UK to extend capital gains tax for non-residents to all UK real estate
UK commercial property disposals are due to come under the non-resident CGT regime from 6 April 2019.
Prior to April 2015, non-UK residents (individuals, corporate or trustees) were not subject to UK capital gains tax (CGT) on disposal of UK real estate, whether residential or commercial. Non-resident CGT was introduced for non-residents disposing of residential property from April 2015.
It was confirmed in the 2018 Autumn Budget that the non-resident CGT regime is to be extended to UK commercial property disposals from April 2019.
Draft legislation has been published on proposed changes to the CGT regime for non-residents. The changes, which are due to take effect from 6 April 2019, include the following:
- UK commercial properties will now fall within the charge to tax, in addition to residential properties.
- Disposals of shares in ‘UK property rich’ companies will be taxed.
- Annual tax on enveloped dwellings (ATED)-related CGT will be abolished, in order to simplify the regime (at least in theory).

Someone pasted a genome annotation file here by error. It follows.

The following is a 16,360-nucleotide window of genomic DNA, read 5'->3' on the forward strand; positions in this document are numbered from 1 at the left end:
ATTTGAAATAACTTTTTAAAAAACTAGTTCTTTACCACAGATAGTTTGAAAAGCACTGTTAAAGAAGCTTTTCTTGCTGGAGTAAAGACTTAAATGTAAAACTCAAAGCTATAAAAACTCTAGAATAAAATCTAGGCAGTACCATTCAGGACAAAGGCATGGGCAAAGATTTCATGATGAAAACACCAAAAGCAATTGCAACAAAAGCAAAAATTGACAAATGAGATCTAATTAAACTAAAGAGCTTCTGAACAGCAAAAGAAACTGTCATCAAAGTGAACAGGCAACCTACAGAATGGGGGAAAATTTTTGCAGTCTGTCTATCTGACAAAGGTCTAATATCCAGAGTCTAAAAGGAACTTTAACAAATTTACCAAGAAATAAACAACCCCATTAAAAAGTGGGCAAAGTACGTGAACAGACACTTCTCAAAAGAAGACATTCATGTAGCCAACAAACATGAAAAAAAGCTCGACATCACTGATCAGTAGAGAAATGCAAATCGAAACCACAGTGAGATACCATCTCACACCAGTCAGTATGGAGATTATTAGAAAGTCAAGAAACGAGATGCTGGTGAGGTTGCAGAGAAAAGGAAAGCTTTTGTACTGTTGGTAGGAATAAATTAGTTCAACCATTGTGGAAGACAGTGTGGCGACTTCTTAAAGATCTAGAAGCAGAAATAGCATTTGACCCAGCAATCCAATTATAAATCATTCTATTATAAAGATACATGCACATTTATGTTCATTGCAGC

Commercial property includes business premises, care homes and student accommodation.
A ‘UK property rich’ company is one that derives at least 75% of its gross assets value from UK real estate.
The non-resident CGT will apply at the same rates of tax that a UK resident would pay. Corporation tax rates for non-resident companies (currently 19%, reducing to 17% from 2020); 20% for non-resident trustees, and 10% or 20% for individuals, depending on whether the individual has any basic rate band remaining.
It is also proposed that non-UK resident companies with UK rental income will be subject to corporation tax (rather than income tax, as is currently the case) from April 2020. This means that net rental profits within companies will be subject to corporation tax at 17%, rather than income tax at 20%.
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